Well at least part of the mystery is solved.
After being sidelined from full baseball activities for the entirety of spring training thus far, Aaron Judge was diagnosed with a stress fracture of his first right rib. It’s believed he sustained the injury diving for a ball in September. The bone’s location, right under the collarbone, explains the soreness he’s experienced in his shoulder and pectoral muscle.
Less certain is what happens next. He’ll be shut down for two weeks, with the hope that the bone will show signs of healing on its own. For his part, Judge sounded optimistic when addressing reporters Friday. Despite the fact that it’s been more than five months since the fracture occurred, Judge noted that he’d started offseason workouts in November, unaware of the true problem and after playing with it through the Yankees’ October run. In other words, the rib hasn’t truly had the rest to heal on its own.
At least that’s the hope. If the healing stalls, surgery to remove the bone becomes a possibility.
Of course, it’s a fool’s game to speculate on how injuries will play out. But perhaps looking at recent cases involving baseball players and rib injuries will provide a dash of context. Make of it what you will.
Last season Houston Astros shortstop Carlos Correa fractured his rib while, ahem, getting a massage. Make of THAT what you will. He was sidelined on May 26, with a targeted recovery time of four to six weeks. He was back in the lineup exactly two months later, July 26, not terribly out of line with the projected timeline.
The good news for him is the injury had no apparent effect on his production. In the 50 games before the fracture, he hit 11 home runs and had an OPS of .907. In the 25 games post-fracture—he would go on to miss more time in August/September with back problems—he hit 10 homers with a .966 OPS. I’d wager the Yankees would be thrilled if Judge’s recovery moved along a similar timeline.
Cincinnati Reds outfielder Matt Kemp suffered a broken rib crashing into a wall on April 21 last season. The former All-Star had become a fringe player by that point, so there’s probably little we could glean by looking at his post-recovery performance. Unfortunately, we couldn’t glean even if we wanted to because there was no post-recovery performance. The Reds released Kemp on May 4 and he attempted to latch on with the Mets on a minor league deal.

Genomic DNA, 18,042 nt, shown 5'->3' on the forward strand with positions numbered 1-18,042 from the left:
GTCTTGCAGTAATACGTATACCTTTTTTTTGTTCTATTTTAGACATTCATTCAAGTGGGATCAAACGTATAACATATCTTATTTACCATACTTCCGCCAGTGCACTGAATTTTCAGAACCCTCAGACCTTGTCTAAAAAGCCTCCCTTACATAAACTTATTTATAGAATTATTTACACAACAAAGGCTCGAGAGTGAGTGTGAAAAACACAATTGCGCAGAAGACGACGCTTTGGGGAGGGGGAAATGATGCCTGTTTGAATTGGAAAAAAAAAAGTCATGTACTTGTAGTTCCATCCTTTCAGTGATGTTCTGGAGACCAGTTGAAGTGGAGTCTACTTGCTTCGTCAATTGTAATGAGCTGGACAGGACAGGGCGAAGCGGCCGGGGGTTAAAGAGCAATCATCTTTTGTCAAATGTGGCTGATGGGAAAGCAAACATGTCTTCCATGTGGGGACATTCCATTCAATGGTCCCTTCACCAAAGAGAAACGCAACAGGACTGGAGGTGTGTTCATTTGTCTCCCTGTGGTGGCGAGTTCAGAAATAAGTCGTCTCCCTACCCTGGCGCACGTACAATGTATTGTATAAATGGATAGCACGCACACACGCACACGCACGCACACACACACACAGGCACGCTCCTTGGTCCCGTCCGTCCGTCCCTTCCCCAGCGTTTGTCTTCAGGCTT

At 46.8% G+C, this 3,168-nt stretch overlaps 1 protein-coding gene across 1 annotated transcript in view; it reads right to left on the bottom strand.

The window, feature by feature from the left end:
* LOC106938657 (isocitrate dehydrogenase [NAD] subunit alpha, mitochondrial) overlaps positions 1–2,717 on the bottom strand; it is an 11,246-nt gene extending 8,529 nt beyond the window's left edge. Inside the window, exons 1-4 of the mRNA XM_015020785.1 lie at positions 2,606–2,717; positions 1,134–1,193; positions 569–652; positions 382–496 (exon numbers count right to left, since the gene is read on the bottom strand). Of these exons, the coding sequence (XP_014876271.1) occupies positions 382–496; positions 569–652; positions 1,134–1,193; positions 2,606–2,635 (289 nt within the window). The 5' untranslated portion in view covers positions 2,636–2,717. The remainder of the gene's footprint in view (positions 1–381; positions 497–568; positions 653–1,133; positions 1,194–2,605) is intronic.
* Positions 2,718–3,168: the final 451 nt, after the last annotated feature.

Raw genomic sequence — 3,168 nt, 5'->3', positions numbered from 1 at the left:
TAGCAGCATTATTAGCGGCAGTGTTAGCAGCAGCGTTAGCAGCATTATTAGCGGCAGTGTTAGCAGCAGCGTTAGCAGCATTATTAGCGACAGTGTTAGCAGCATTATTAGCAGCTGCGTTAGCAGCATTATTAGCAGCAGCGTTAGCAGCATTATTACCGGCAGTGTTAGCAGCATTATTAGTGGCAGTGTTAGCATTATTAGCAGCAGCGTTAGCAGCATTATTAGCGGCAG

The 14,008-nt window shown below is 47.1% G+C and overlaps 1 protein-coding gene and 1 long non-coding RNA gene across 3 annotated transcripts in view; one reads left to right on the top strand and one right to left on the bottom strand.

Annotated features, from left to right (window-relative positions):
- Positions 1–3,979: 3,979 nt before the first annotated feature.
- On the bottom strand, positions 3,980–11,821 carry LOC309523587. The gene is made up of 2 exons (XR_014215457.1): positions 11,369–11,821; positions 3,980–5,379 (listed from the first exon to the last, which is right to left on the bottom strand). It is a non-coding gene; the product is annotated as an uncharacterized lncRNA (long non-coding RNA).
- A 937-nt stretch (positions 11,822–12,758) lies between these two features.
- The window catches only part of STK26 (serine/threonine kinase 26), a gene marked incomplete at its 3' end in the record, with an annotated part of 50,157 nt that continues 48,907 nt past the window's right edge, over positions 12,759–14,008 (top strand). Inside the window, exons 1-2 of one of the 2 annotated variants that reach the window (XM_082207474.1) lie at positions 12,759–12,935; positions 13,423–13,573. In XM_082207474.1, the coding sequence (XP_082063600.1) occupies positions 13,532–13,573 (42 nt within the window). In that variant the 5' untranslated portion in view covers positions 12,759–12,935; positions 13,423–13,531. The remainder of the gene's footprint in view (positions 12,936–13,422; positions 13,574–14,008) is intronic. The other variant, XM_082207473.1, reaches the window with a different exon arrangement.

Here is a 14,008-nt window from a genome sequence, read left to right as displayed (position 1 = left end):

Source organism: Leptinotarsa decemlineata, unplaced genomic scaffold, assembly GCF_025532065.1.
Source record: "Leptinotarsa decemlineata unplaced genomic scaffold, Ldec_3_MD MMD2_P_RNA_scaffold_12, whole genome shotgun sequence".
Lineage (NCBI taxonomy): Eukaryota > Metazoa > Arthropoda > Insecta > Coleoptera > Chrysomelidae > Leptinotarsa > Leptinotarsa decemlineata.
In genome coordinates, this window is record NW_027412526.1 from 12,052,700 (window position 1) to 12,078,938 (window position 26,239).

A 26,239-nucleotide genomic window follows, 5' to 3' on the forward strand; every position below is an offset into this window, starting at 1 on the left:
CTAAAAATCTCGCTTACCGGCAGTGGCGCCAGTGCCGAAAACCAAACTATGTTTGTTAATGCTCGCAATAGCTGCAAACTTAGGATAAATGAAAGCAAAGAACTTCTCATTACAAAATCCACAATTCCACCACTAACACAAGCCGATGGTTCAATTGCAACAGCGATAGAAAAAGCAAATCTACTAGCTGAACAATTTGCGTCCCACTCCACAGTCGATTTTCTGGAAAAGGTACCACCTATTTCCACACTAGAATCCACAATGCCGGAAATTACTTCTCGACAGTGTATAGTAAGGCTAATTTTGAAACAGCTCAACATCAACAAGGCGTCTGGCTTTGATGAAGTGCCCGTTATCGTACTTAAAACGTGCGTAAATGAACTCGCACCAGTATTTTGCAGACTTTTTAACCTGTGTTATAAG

Kemp played eight games for the Triple-A Syracuse Mets in early June—putting his recovery time at a little more than a month—but he had to be shut down after experiencing a recurrence of rib pain. He didn’t play again last season and is currently in spring training with the Miami Marlins as a non-roster invitee.
You have to go back a bit further to find another position player with a broken rib. Hanley Ramirez, then a Los Angeles Dodger, suffered a hairline fracture on a hit by pitch in Game One of the 2013 NLCS against the St. Louis Cardinals. He missed one game before returning to play in the following four contests until the Dodgers were eliminated. After a full offseason to recover, he had a pretty good 2014 (.817 OPS, 3.6 bWAR), but as a 30-year-old shortstop was clearly on the downside of his career; he only had one more .800+ OPS season. That decline was coming, though, injury or not.
Rib removal surgeries bring us into more dicey waters, but the points of comparison are even less exact because the cases involve pitchers. The surgical removal of the first rib, again the same rib that Judge has fractured, has been done for a number of pitchers suffering from thoracic outlet syndrome (TOS). Notable names to have undergone the procedure include Matt Harvey, Phil Hughes and Josh Beckett.
The results have been mixed. In a study published in 2016 in the Annals of Vascular Surgery, Dr. Robert W. Thompson, one of the leading experts in TOS in the country, reported that of the 13 major league pitchers to undergo surgery between 2001 and 2014, 10 returned to professional play “and sustained play at or above pre-injury levels.”
However, we’ve also witnessed prominent examples of pitchers—particularly Harvey and Hughes, whose injuries occurred after the above study was conducted—struggle considerably following their rib removal procedures. Hughes had his first TOS surgery in 2016 and actually had to have a second in 2017. He called it quits in 2018. Harvey, who had his procedure in 2016, returned in 2017 but was plagued by poor performance, injury and off-field drama. He was designated for assignment by the Mets in 2018.
Of course, this is largely an apples and oranges comparison. The repetitive nature of a pitching motion is completely different that the actions hitters and outfielders need to perform. And the pitchers had an underlying condition, thoracic outlet syndrome, which Judge does not have. All of this is to simply point out that surgery can carry with it a level of unpredictability.
Let’s hope it doesn’t come to that. With Aaron Judge mystery nearly solved, the last thing the Yankees need is more uncertainty.